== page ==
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I have a small room (about 260 sq ft) with a tall ceiling (about 13 feet tall). It's very hard to heat that room up because the heat goes up and doesn't want to heat the lower part where the people are. If I install a suspended ceiling, how much would that help?

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I worked in a building that laid insulation on-top of the dropped ceiling. This has always made me think that the tiles themselves aren't great insulators, but I am not sure. –  Kellenjb Jan 23 '12 at 20:37
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up vote 8 down vote accepted

A suspended ceiling may help a bit. They are not designed to be insulators, but it will keep the hot air lower. Right now in the room, you should be able to feel a gradient where it gets warmer. I suspect that more or less you'll have the same gradient, but moved down by roughly the same amount you move down the ceiling: eg if you put a drop ceiling at 8', the warm air will effectively move down by 5'.

Now, I think the real trouble here is not the ceiling height, but the existing insulation, circulation, or heat source. Let me address them:

Insulation

If you continue to put heat into a space (whether forced air or radiated), it has to go somewhere. Right now, if you're heating the room and only the top part is getting hot, it means the heat is escaping: either through a hole (window, door, vent, etc), or through the walls. To some extent (because you can't have 100% insulation), heat is always going to escape eventually, but if there's not enough insulation and the heat is escaping faster than it's being added, you end up with a cold room. Addressing this is a matter of figuring out the source of the leakage. Keep in mind any drafts will cause significantly more heat loss than just poor insulation.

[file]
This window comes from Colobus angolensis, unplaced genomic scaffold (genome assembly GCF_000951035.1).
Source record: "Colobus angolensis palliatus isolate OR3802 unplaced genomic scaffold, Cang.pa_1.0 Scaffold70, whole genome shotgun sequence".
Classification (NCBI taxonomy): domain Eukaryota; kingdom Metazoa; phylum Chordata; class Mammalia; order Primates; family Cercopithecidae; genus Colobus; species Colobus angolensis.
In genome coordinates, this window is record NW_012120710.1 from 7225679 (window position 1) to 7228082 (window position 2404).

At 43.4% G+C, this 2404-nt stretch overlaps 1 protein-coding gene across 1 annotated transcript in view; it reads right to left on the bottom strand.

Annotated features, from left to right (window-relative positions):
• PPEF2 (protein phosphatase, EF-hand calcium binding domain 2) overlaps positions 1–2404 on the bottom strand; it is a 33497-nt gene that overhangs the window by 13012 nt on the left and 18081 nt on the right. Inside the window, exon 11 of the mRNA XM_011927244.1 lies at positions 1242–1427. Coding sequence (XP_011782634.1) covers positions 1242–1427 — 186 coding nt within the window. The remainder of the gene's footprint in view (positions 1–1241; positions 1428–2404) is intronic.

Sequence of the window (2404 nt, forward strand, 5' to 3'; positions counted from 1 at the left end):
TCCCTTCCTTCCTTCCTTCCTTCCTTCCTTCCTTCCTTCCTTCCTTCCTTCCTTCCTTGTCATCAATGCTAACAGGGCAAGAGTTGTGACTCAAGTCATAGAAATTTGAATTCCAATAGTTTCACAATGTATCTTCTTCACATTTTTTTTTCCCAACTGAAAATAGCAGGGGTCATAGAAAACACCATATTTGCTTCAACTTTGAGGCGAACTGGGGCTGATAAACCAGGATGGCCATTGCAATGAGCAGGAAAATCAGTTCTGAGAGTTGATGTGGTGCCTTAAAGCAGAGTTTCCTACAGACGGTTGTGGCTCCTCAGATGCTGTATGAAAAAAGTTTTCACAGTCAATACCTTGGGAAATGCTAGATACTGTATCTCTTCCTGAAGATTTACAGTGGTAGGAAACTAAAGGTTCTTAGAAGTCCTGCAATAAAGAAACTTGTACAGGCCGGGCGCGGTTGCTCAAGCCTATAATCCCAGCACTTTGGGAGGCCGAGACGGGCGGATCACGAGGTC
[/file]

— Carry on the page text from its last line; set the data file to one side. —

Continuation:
Circulation

The other side of it is circulation. It's hard to provide specifics here without knowing more about the room, but in some cases installing an air return vent (if you have forced air heating) up high may help, as it will cause greater mixing of incoming air to make the whole room feel warmer. Another option may be a ceiling fan, running in reverse. This also causes the air to mix better, without actually having a noticeable down-draft below the fan.

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A tool that may help you identify insulation problems is an infra-red thermometer, which can be found online or in any big hardware store for anywhere from $30-$100. (A thermal camera is even better and much more detailed, but they are significantly more expensive).

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Heat source

It's also possible that your heat source is simply inadequate for the space, or set up wrong.

If you have forced air, maybe this room is too far away, the supply pipe is too small, or the system isn't balanced properly. This is common in homes that have had additions, where the HVAC system was not considered.

If you have radiators, they may be too small, or maybe the controls (if they can be individually controlled, or you have a zoned system) are in the wrong place. For example, if the thermostat is in a small room that (for whatever reason) heats up faster, it will shut off the heat before your problem room gets warm enough. Relocating the thermostat may make sense, or you can use dampers to change the air flow to the rooms.


I would recommend at least figuring out if you have one of the above problems first, as the worst part would be if you install a drop ceiling and then find it doesn't have any major effect on the room temperature.

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We had a room previously with a high (vaulted) ceiling. It could get a bit chilly, but the addition of a ceiling fan at the proper height did the trick. –  Kris K. Jan 23 '12 at 21:36
    
Hmm...I think a fan will work. The room had a fan before but I removed it before trying the heat when I got the building from the previous owner. I will try to install a fan there again. –  Artem Kalinchuk Jan 25 '12 at 13:12
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